Herzogtum Lauenburg is the southernmost Kreis, or district, of Schleswig-Holstein, Germany. It is bordered by (from the west and clockwise) the district of Stormarn, the city of Lübeck, the state of Mecklenburg-Vorpommern (districts of Nordwestmecklenburg and Ludwigslust), the state of Lower Saxony (districts of Lüneburg and Harburg), and the city state of Hamburg. The district Herzogtum Lauenburg (literally "Duchy of Lauenburg") is named after the former Duchy of Saxe-Lauenburg.
This area contains a number of historically important towns, e.g. Lauenburg/Elbe
. This importance was due to the Old Salt Route
), one of the major medieval trade routes. Salt from the salt-works south of the Elbe river was transported northward to Lübeck
. The transport of salt was also the motive for constructing the oldest artificial waterway of Europe, the Stecknitz Canal
(1398). It was replaced in 1900 by the Elbe-Lübeck Canal
The landscape is characterized by numerous lakes, forming the Lauenburg Lakes Nature Park. The largest lake is the Ratzeburger See with an area of 16 km².
The district Herzogtum Lauenburg is named after the medieval Duchy of Saxe-Lauenburg
, which was one of the remnants of the original Duchy of Saxony
. The Duchy of Saxony was divided in 1260 into the two states of Saxe-Wittenberg and Saxe-Lauenburg.
Saxe-Lauenburg was also known simply as Lauenburg. While the territory of Saxe-Wittenberg changed drastically over the centuries, the Duchy of Lauenburg remained almost unchanged, until it lost its independence in 1689, when it was inherited by the Principality of Lüneburg. From 1815-1864 it belonged to the Duke of Holstein and the King of Denmark, who was one and the same. In 1864 it fell to Prussia after the Second Schleswig War. For a short period Lauenburg was still an autonomous entity, but in 1876 it was incorporated as a district into the Prussian province of Schleswig-Holstein.
Lauenburg was the first capital of the district. In 1937 the city of Ratzeburg, which had formerly been a part of Mecklenburg, became a part of the district.
Coat of arms
|| The coat of arms displays a white horse, the ancient symbol of the duchy of Lauenburg. The horse is surrounded by a black and white checked border, which represents the colours of Prussia. This is a modified version of the arms used when Lauenburg was part of the Danish monarchy, 1815-64. The former arms featured a golden horse's head on a red shield. The coat of arms was granted on November 12 1866, after Lauenburg became part of the Kingdom of Prussia. After the duchy became a district the usage of the coat of arms was discontinued, as districts were not allowed to use coats of arms. The coat of arms is sometimes displayed with a crown on top.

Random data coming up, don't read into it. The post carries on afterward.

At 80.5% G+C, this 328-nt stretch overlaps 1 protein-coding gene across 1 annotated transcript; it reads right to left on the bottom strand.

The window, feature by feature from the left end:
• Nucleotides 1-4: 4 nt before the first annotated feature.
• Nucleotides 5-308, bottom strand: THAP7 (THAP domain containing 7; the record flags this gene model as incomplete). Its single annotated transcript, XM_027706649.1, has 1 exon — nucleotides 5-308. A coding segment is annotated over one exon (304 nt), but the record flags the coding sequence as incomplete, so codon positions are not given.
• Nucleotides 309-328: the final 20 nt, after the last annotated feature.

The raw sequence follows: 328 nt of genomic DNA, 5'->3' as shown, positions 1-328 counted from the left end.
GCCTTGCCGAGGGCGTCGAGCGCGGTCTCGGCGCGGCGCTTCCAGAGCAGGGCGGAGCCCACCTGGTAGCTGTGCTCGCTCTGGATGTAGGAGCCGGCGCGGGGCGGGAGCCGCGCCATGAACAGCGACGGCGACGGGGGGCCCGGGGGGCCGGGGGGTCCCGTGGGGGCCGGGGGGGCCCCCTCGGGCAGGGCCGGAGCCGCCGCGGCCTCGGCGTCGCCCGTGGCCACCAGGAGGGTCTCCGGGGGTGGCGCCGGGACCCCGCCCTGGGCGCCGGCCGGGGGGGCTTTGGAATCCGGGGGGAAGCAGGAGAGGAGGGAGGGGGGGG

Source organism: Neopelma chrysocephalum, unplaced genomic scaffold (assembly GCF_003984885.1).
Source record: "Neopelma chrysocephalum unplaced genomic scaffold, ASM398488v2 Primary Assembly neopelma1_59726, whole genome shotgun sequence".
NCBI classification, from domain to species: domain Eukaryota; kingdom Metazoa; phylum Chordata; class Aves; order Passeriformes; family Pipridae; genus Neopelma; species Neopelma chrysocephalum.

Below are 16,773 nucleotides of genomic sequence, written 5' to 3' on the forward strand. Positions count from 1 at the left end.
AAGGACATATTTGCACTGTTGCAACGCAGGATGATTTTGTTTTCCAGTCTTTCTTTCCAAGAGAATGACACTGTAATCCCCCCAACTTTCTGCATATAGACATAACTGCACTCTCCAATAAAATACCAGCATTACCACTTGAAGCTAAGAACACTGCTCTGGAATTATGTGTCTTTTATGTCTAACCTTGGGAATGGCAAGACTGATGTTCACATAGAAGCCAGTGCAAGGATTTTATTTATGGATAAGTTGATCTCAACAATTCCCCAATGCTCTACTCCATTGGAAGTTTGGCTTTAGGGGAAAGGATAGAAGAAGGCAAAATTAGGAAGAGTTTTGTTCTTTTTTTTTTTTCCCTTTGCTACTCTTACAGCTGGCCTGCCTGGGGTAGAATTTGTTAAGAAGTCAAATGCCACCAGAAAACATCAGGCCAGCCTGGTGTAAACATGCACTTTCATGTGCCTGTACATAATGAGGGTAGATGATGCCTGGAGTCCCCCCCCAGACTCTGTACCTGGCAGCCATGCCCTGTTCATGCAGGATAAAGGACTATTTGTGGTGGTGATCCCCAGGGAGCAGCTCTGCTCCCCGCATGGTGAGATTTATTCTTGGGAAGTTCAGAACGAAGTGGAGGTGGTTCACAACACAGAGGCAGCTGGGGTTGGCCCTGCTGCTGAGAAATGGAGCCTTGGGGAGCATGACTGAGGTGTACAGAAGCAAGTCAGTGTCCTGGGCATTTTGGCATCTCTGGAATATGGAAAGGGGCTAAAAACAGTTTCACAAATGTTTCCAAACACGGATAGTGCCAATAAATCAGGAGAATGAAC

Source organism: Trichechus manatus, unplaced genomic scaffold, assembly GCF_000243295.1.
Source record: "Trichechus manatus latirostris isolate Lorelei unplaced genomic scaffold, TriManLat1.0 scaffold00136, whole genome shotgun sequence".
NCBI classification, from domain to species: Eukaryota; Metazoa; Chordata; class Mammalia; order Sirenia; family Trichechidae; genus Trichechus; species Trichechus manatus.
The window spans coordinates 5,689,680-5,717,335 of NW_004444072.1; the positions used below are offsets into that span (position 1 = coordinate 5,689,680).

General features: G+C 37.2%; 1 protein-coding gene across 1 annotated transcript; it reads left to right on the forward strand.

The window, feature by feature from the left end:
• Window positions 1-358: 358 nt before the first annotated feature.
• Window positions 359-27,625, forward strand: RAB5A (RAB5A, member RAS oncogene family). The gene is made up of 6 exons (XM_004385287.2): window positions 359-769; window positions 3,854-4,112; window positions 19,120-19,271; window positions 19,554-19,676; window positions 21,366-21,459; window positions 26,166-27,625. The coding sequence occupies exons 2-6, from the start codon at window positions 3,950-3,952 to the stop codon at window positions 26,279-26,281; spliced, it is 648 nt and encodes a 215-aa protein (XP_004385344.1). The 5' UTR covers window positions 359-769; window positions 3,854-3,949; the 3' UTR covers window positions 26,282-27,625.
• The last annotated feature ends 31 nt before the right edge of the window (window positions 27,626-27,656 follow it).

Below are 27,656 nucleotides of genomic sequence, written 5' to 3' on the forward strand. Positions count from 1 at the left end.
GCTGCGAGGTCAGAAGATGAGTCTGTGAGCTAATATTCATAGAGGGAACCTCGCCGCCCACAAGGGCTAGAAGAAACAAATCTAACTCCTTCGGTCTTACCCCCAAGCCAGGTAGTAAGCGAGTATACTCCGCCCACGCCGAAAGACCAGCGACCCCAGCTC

From 1873-82 the Hereditary Land Marshal (Erblandmarschall
) was responsible for administration of the district and the appointment of offices. The landrat
, as a Prussian official, dealt only with the national administration.
After October 1 1882, the Landrat became responsible also for local administration, free from state control.
A change in government came about after the Second World War with the 1946 county statute issued by the British military government. The Landrat now temporarily functioned as an honorary head of the district council (Kreistag), which now dealt with the administration of the district directly. Later, however, the Landrat took over the district administration again.
The District President (Kreispräsident
) is the chairman of the district council and is selected from its members. The president chairs the meetings of the council and represents the district, together with the landrat, abroad.
Contrary to others in Schleswig-Holstein, this district is characterized by numerous relatively small municipalities, which practise direct democracy and citizens' participation. The administration most often takes place via offices, which are often of a very manageable size. To that extent, the scope of the planned Schleswig-Holstein Administrative Structure Law will be quite significant: according to the draft of the Ministry of the Interior, a minimum size of 8000 inhabitants was to be implemented for Ämter
and independent municipalities as a regional reorganization due 1 April 2007
. Thus, the existence of six of the eleven Ämter
of the district is threatened. However, a minimum size for municipalities belonging to an Amt
has not yet been officially determined. Until the deadline, the possibility for voluntary unions exists, which, according to the draft, may as well cross district boundaries.
The economical emphasis of the district lies on the Hamburg bacon-belt, while the eastern parts in the Lauenburg Lakes Nature Park with their abundance of water cater more to tourism and are largely focused on agriculture. The district belongs to Metropolitan Hamburg.
Towns and municipalities
(Populations as of June 30 2005
|1seat of the Amt